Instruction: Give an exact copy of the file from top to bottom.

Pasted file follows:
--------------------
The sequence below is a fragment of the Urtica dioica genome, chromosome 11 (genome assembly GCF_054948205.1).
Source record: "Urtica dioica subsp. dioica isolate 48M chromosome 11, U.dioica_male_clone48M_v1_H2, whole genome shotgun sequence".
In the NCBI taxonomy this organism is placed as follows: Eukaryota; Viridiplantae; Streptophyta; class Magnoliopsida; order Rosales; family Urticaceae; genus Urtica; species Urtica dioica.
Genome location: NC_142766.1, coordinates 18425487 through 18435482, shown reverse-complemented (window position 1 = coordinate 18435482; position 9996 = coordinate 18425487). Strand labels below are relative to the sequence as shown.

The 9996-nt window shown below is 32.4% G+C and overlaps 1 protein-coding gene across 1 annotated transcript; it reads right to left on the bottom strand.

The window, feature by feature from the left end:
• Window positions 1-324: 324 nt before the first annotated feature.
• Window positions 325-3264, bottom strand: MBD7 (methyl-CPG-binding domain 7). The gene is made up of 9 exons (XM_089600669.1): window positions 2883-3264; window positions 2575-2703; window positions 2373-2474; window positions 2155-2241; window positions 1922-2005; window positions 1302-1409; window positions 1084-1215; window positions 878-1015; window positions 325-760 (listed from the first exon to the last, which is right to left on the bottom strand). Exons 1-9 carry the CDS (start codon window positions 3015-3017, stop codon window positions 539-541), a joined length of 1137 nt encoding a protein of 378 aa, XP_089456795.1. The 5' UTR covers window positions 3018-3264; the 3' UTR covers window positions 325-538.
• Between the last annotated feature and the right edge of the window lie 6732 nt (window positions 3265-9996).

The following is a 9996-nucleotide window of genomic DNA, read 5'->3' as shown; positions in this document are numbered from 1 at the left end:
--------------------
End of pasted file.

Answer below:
The sequence below is a fragment of the Urtica dioica genome, chromosome 11 (genome assembly GCF_054948205.1).
Source record: "Urtica dioica subsp. dioica isolate 48M chromosome 11, U.dioica_male_clone48M_v1_H2, whole genome shotgun sequence".
In the NCBI taxonomy this organism is placed as follows: Eukaryota; Viridiplantae; Streptophyta; class Magnoliopsida; order Rosales; family Urticaceae; genus Urtica; species Urtica dioica.
Genome location: NC_142766.1, coordinates 18425487 through 18435482, shown reverse-complemented (window position 1 = coordinate 18435482; position 9996 = coordinate 18425487). Strand labels below are relative to the sequence as shown.

The 9996-nt window shown below is 32.4% G+C and overlaps 1 protein-coding gene across 1 annotated transcript; it reads right to left on the bottom strand.

The window, feature by feature from the left end:
• Window positions 1-324: 324 nt before the first annotated feature.
• Window positions 325-3264, bottom strand: MBD7 (methyl-CPG-binding domain 7). The gene is made up of 9 exons (XM_089600669.1): window positions 2883-3264; window positions 2575-2703; window positions 2373-2474; window positions 2155-2241; window positions 1922-2005; window positions 1302-1409; window positions 1084-1215; window positions 878-1015; window positions 325-760 (listed from the first exon to the last, which is right to left on the bottom strand). Exons 1-9 carry the CDS (start codon window positions 3015-3017, stop codon window positions 539-541), a joined length of 1137 nt encoding a protein of 378 aa, XP_089456795.1. The 5' UTR covers window positions 3018-3264; the 3' UTR covers window positions 325-538.
• Between the last annotated feature and the right edge of the window lie 6732 nt (window positions 3265-9996).

The following is a 9996-nucleotide window of genomic DNA, read 5'->3' as shown; positions in this document are numbered from 1 at the left end: